A transaction involving Section 351 of the Internal Revenue Code is a straightforward means for an individual to transfer property to a corporation in exchange for stock without recognizing a gain or loss. The transfer of property must be made in exchange for stock in the corporation. Immediately after the transfer, the transferor or transferors must then control the corporation that received the property. Control is defined as possessing at least eighty percent of voting rights and eighty percent of any non-voting stock.
If the exchange is a property for stock, any gain the transferor has made on the property will not be recognized because of the transfer. However, other aspects of the exchange may trigger a taxable gain. For example, if the deal includes money or other property being returned to the transferor, that boot is subject to recognition as a gain.
What if a Debt Is Transferred?
Suppose a debt is transferred from the individual to the corporation along with property. In that case, it will not be considered a boot unless the liability exceeds the adjusted basis of the transferred property.
How Does a 351 Transaction Work?
Let’s review some illustrations:
Scenario A: Entrepreneur Sally owns a loom that she uses to create wool décor. When Sally decides to incorporate as Wooly Wonders, she transfers ownership of the loom, with an adjusted basis of $200,000, to Wooly Wonders in exchange for all 100 shares of the newly issued stock. Sally has a loan of $100,000 on the loom, which she also transfers to the new company. Sally can defer recognizing the gain on her loom and will not need to recognize the transfer of debt as a gain. The reason is that Sally still controls the loom, just under a different financial structure.
Scenario B: Entrepreneur Sally transfers the loom, with a value of $500,000, to Wooly Wonders in exchange for all 100 shares of stock. Sally paid $100,000 for the loom when she bought it, and she has no debt to transfer. Therefore, the gain is $400,000, but Sally can defer recognizing that gain until she sells the stock.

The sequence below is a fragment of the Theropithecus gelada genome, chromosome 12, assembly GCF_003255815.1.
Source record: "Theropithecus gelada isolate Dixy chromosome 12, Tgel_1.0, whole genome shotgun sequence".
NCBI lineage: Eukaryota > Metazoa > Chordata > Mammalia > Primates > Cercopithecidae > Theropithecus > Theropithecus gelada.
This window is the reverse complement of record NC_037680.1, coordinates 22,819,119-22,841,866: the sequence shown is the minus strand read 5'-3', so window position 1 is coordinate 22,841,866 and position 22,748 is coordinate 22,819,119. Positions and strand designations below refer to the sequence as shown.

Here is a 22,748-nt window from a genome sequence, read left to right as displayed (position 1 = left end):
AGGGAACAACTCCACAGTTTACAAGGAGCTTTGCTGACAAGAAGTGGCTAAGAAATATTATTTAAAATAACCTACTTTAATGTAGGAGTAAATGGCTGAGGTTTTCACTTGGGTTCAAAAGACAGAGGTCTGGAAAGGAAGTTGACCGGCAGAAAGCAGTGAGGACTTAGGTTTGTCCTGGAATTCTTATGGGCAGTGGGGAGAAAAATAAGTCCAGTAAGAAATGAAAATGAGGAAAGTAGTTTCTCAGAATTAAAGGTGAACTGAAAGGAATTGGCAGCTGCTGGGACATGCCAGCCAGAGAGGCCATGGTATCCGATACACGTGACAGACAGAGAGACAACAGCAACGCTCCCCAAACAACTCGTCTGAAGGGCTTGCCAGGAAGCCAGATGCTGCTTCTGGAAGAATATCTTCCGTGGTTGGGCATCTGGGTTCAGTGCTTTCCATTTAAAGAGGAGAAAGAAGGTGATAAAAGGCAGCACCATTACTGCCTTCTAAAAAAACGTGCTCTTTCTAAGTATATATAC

Scenario C: Entrepreneur Sally transfers the loom, valued at $500,000, to Wooly Wonders in exchange for the 100 shares and $100,000 cash. Sally had originally purchased the loom for $100,000, so the gain is still $400,000, but using a 351 transaction, Sally will only recognize a gain on the boot of $100,000.
Scenario D: Sally transfers the loom, valued at $500,000, to Wooly Wonders. Joe transfers a macrame machine, valued at $300,000. Each had an original purchase price of $100,000. However, Sally receives 80 of the 100 shares of stock in the new corporation, and Joe gets 20 shares of stock and $100,000. In this situation, Sally's transaction would be eligible for a 351 deferral. Joe's transaction would not. He has not received 80% of the voting or total shares of the corporation's issued stock. He will recognize the gain on the macrame machine.
As with any financial maneuver, investors should review the potential consequences of their actions with a trusted advisor before proceeding.
This material is for general information and educational purposes only. Information is based on data gathered from what we believe are reliable sources. It is not guaranteed as to accuracy, does not purport to be complete and is not intended to be used as a primary basis for investment decisions. Realized does not provide tax or legal advice. This material is not a substitute for seeking the advice of a qualified professional for your individual situation.